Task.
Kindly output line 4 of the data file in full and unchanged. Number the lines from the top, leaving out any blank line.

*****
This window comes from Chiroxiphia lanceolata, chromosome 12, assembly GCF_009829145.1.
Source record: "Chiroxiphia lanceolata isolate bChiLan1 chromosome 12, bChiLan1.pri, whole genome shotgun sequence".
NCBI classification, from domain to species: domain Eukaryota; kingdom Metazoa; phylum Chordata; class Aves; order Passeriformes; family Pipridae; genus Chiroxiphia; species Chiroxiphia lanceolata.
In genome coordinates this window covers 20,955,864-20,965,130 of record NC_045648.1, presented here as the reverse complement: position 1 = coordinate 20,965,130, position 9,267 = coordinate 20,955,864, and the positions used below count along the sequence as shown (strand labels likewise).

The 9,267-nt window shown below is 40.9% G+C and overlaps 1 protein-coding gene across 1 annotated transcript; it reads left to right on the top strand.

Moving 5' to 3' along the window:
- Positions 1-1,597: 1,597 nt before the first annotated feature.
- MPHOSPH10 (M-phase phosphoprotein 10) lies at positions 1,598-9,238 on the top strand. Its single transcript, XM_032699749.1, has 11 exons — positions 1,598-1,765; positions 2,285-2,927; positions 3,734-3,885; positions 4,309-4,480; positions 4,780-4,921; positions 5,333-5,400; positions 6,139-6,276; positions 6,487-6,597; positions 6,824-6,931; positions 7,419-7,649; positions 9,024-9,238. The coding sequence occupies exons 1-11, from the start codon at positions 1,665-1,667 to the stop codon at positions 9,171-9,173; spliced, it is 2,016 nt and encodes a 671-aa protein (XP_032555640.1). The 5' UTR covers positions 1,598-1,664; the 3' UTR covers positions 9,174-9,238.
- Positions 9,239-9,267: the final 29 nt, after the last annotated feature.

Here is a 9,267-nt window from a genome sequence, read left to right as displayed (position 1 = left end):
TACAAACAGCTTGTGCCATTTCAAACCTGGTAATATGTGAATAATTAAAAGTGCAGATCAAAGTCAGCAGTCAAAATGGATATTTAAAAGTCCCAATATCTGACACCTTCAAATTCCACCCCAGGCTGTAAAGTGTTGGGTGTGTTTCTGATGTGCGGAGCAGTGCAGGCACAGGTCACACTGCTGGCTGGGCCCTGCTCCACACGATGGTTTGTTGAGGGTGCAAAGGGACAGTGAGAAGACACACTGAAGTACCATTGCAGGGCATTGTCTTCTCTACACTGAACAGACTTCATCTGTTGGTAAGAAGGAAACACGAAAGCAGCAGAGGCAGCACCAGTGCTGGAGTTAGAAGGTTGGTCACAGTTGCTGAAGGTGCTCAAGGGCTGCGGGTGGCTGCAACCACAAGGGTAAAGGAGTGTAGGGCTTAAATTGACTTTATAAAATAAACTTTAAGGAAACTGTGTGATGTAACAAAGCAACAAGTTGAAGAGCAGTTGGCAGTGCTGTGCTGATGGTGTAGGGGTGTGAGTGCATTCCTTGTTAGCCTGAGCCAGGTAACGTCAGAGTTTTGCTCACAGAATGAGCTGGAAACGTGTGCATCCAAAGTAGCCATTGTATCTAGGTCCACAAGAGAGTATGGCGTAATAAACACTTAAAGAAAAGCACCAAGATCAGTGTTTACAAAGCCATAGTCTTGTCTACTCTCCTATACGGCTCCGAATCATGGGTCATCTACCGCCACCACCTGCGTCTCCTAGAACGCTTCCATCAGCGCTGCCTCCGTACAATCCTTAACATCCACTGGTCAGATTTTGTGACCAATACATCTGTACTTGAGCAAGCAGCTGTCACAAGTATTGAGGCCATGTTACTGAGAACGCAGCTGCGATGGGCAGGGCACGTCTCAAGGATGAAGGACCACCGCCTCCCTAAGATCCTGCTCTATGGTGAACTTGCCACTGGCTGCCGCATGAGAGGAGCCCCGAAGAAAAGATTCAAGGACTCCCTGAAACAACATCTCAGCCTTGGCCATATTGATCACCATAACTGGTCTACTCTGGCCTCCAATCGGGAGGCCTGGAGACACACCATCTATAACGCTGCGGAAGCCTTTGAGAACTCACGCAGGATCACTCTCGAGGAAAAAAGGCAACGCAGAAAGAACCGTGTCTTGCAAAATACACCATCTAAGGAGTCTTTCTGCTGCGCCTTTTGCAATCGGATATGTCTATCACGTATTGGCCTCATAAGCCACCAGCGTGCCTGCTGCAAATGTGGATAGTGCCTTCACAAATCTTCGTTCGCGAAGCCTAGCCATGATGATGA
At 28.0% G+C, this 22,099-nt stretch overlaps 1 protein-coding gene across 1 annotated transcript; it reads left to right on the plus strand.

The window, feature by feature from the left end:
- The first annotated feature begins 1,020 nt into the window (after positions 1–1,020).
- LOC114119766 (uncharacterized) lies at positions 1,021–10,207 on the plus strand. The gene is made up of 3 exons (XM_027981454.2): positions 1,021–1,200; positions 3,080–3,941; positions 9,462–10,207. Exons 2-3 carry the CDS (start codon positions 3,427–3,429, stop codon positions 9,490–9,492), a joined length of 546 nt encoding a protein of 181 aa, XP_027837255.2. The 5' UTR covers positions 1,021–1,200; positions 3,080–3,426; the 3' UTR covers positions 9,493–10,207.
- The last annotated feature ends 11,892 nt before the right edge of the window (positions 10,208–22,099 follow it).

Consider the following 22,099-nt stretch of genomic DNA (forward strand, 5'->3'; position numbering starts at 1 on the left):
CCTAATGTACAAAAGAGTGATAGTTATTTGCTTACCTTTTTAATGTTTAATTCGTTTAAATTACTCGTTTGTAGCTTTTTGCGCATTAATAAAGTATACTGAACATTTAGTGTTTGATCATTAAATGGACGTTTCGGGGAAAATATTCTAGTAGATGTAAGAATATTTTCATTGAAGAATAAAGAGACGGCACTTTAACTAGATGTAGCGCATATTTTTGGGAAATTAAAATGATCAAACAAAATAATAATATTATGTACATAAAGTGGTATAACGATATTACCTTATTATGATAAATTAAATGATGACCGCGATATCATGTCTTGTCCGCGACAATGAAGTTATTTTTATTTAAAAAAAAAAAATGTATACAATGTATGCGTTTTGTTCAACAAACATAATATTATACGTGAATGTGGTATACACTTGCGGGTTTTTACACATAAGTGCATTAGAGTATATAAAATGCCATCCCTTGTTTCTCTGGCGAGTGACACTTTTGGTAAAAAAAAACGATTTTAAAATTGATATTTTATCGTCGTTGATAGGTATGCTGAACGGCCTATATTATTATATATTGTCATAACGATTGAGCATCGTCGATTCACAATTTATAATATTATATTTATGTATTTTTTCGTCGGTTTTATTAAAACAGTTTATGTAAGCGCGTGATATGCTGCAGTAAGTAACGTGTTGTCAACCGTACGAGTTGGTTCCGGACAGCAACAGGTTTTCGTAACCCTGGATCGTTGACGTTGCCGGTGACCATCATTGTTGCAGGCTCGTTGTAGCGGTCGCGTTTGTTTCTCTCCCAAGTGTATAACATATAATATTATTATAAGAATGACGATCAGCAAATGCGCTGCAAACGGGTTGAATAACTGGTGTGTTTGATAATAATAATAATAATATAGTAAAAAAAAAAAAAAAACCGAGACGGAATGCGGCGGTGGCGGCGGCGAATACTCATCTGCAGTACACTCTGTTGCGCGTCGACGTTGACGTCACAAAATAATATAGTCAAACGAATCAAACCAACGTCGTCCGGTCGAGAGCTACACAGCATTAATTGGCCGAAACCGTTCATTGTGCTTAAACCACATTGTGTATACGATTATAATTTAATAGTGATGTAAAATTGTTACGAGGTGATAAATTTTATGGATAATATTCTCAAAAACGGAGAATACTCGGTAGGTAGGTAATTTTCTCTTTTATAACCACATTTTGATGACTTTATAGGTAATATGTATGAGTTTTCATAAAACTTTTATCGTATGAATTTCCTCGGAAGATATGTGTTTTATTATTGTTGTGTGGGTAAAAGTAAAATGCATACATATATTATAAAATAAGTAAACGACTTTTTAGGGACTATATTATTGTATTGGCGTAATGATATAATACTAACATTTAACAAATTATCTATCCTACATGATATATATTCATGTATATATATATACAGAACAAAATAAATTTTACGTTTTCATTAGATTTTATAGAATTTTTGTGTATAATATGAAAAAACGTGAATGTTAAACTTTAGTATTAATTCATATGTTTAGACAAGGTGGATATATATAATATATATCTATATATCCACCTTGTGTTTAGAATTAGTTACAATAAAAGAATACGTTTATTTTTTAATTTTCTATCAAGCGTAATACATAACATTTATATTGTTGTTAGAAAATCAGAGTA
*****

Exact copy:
In genome coordinates this window covers 20,955,864-20,965,130 of record NC_045648.1, presented here as the reverse complement: position 1 = coordinate 20,965,130, position 9,267 = coordinate 20,955,864, and the positions used below count along the sequence as shown (strand labels likewise).